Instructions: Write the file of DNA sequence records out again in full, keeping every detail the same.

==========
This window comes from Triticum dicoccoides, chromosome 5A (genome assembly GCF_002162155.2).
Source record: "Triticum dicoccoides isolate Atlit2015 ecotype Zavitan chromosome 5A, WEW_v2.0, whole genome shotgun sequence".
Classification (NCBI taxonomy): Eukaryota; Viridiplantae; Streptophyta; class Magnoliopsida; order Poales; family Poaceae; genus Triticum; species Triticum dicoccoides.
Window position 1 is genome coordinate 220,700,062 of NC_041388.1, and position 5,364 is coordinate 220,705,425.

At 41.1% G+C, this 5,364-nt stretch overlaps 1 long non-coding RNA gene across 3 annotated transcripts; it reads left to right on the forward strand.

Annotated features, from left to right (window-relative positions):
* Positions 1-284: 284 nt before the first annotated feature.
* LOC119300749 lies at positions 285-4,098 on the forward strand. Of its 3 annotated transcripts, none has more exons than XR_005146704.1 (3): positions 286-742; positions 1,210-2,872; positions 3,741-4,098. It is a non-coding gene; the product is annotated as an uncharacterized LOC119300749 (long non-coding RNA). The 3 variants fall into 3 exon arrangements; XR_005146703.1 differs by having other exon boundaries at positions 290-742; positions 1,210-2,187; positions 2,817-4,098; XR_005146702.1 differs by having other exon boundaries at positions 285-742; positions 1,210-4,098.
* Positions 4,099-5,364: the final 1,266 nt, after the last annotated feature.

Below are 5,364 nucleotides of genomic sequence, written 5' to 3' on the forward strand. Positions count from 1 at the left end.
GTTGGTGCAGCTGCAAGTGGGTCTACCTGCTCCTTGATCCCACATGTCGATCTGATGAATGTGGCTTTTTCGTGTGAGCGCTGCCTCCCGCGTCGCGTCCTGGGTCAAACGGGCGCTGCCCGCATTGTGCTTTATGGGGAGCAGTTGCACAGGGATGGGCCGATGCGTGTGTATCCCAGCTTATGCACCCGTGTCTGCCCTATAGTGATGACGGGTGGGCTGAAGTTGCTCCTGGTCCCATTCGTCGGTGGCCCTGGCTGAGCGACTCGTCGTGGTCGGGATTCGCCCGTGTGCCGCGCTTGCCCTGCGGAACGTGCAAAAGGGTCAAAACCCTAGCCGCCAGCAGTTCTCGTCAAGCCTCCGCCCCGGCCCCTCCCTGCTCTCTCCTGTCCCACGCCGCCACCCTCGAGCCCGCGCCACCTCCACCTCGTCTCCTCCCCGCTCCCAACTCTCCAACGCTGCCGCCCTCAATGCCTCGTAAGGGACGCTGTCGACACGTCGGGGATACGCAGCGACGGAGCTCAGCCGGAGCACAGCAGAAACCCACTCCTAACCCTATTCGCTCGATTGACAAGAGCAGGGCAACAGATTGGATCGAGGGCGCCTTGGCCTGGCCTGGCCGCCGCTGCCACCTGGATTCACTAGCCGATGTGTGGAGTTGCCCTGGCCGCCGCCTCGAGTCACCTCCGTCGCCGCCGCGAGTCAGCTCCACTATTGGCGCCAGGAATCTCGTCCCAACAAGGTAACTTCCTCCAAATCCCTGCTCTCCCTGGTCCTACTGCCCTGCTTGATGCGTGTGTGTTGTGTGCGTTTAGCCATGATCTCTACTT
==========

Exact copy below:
This window comes from Triticum dicoccoides, chromosome 5A (genome assembly GCF_002162155.2).
Source record: "Triticum dicoccoides isolate Atlit2015 ecotype Zavitan chromosome 5A, WEW_v2.0, whole genome shotgun sequence".
Classification (NCBI taxonomy): Eukaryota; Viridiplantae; Streptophyta; class Magnoliopsida; order Poales; family Poaceae; genus Triticum; species Triticum dicoccoides.
Window position 1 is genome coordinate 220,700,062 of NC_041388.1, and position 5,364 is coordinate 220,705,425.

At 41.1% G+C, this 5,364-nt stretch overlaps 1 long non-coding RNA gene across 3 annotated transcripts; it reads left to right on the forward strand.

Annotated features, from left to right (window-relative positions):
* Positions 1-284: 284 nt before the first annotated feature.
* LOC119300749 lies at positions 285-4,098 on the forward strand. Of its 3 annotated transcripts, none has more exons than XR_005146704.1 (3): positions 286-742; positions 1,210-2,872; positions 3,741-4,098. It is a non-coding gene; the product is annotated as an uncharacterized LOC119300749 (long non-coding RNA). The 3 variants fall into 3 exon arrangements; XR_005146703.1 differs by having other exon boundaries at positions 290-742; positions 1,210-2,187; positions 2,817-4,098; XR_005146702.1 differs by having other exon boundaries at positions 285-742; positions 1,210-4,098.
* Positions 4,099-5,364: the final 1,266 nt, after the last annotated feature.

Below are 5,364 nucleotides of genomic sequence, written 5' to 3' on the forward strand. Positions count from 1 at the left end.
GTTGGTGCAGCTGCAAGTGGGTCTACCTGCTCCTTGATCCCACATGTCGATCTGATGAATGTGGCTTTTTCGTGTGAGCGCTGCCTCCCGCGTCGCGTCCTGGGTCAAACGGGCGCTGCCCGCATTGTGCTTTATGGGGAGCAGTTGCACAGGGATGGGCCGATGCGTGTGTATCCCAGCTTATGCACCCGTGTCTGCCCTATAGTGATGACGGGTGGGCTGAAGTTGCTCCTGGTCCCATTCGTCGGTGGCCCTGGCTGAGCGACTCGTCGTGGTCGGGATTCGCCCGTGTGCCGCGCTTGCCCTGCGGAACGTGCAAAAGGGTCAAAACCCTAGCCGCCAGCAGTTCTCGTCAAGCCTCCGCCCCGGCCCCTCCCTGCTCTCTCCTGTCCCACGCCGCCACCCTCGAGCCCGCGCCACCTCCACCTCGTCTCCTCCCCGCTCCCAACTCTCCAACGCTGCCGCCCTCAATGCCTCGTAAGGGACGCTGTCGACACGTCGGGGATACGCAGCGACGGAGCTCAGCCGGAGCACAGCAGAAACCCACTCCTAACCCTATTCGCTCGATTGACAAGAGCAGGGCAACAGATTGGATCGAGGGCGCCTTGGCCTGGCCTGGCCGCCGCTGCCACCTGGATTCACTAGCCGATGTGTGGAGTTGCCCTGGCCGCCGCCTCGAGTCACCTCCGTCGCCGCCGCGAGTCAGCTCCACTATTGGCGCCAGGAATCTCGTCCCAACAAGGTAACTTCCTCCAAATCCCTGCTCTCCCTGGTCCTACTGCCCTGCTTGATGCGTGTGTGTTGTGTGCGTTTAGCCATGATCTCTACTT